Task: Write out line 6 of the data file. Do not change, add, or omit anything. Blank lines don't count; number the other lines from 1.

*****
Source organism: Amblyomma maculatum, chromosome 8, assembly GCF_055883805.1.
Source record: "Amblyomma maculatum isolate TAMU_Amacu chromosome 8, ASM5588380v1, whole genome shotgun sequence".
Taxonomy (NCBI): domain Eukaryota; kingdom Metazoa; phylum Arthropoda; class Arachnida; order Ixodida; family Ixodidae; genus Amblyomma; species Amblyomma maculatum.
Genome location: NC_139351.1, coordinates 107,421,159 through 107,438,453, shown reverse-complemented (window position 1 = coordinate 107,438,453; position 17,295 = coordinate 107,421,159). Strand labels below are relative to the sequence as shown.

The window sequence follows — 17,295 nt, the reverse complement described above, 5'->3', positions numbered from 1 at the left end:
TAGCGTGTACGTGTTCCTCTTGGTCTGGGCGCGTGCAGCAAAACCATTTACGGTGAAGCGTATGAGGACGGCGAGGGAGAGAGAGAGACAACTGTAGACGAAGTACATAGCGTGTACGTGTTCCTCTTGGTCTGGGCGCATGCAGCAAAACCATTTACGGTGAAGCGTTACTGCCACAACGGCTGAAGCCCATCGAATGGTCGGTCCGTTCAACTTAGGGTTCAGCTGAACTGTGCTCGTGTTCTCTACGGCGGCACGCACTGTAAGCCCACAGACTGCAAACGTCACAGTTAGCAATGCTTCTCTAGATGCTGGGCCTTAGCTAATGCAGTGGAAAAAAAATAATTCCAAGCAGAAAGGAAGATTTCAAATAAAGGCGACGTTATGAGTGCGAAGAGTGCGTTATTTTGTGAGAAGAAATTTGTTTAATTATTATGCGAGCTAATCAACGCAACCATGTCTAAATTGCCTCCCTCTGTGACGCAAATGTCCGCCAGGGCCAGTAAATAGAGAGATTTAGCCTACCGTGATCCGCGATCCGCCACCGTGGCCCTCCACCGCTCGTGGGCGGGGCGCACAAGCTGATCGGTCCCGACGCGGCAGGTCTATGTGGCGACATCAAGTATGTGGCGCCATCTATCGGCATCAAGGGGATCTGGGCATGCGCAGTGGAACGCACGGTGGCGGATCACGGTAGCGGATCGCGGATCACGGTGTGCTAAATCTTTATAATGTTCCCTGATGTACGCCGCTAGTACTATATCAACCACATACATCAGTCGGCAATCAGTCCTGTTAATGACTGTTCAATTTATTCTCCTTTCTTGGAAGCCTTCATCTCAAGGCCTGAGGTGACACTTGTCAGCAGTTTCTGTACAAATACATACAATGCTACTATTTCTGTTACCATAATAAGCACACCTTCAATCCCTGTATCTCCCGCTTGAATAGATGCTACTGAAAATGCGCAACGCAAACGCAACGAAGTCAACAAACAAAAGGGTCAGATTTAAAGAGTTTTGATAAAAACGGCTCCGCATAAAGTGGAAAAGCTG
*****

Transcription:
TAGCGTGTACGTGTTCCTCTTGGTCTGGGCGCGTGCAGCAAAACCATTTACGGTGAAGCGTATGAGGACGGCGAGGGAGAGAGAGAGACAACTGTAGACGAAGTACATAGCGTGTACGTGTTCCTCTTGGTCTGGGCGCATGCAGCAAAACCATTTACGGTGAAGCGTTACTGCCACAACGGCTGAAGCCCATCGAATGGTCGGTCCGTTCAACTTAGGGTTCAGCTGAACTGTGCTCGTGTTCTCTACGGCGGCACGCACTGTAAGCCCACAGACTGCAAACGTCACAGTTAGCAATGCTTCTCTAGATGCTGGGCCTTAGCTAATGCAGTGGAAAAAAAATAATTCCAAGCAGAAAGGAAGATTTCAAATAAAGGCGACGTTATGAGTGCGAAGAGTGCGTTATTTTGTGAGAAGAAATTTGTTTAATTATTATGCGAGCTAATCAACGCAACCATGTCTAAATTGCCTCCCTCTGTGACGCAAATGTCCGCCAGGGCCAGTAAATAGAGAGATTTAGCCTACCGTGATCCGCGATCCGCCACCGTGGCCCTCCACCGCTCGTGGGCGGGGCGCACAAGCTGATCGGTCCCGACGCGGCAGGTCTATGTGGCGACATCAAGTATGTGGCGCCATCTATCGGCATCAAGGGGATCTGGGCATGCGCAGTGGAACGCACGGTGGCGGATCACGGTAGCGGATCGCGGATCACGGTGTGCTAAATCTTTATAATGTTCCCTGATGTACGCCGCTAGTACTATATCAACCACATACATCAGTCGGCAATCAGTCCTGTTAATGACTGTTCAATTTATTCTCCTTTCTTGGAAGCCTTCATCTCAAGGCCTGAGGTGACACTTGTCAGCAGTTTCTGTACAAATACATACAATGCTACTATTTCTGTTACCATAATAAGCACACCTTCAATCCCTGTATCTCCCGCTTGAATAGATGCTACTGAAAATGCGCAACGCAAACGCAACGAAGTCAACAAACAAAAGGGTCAGATTTAAAGAGTTTTGATAAAAACGGCTCCGCATAAAGTGGAAAAGCTG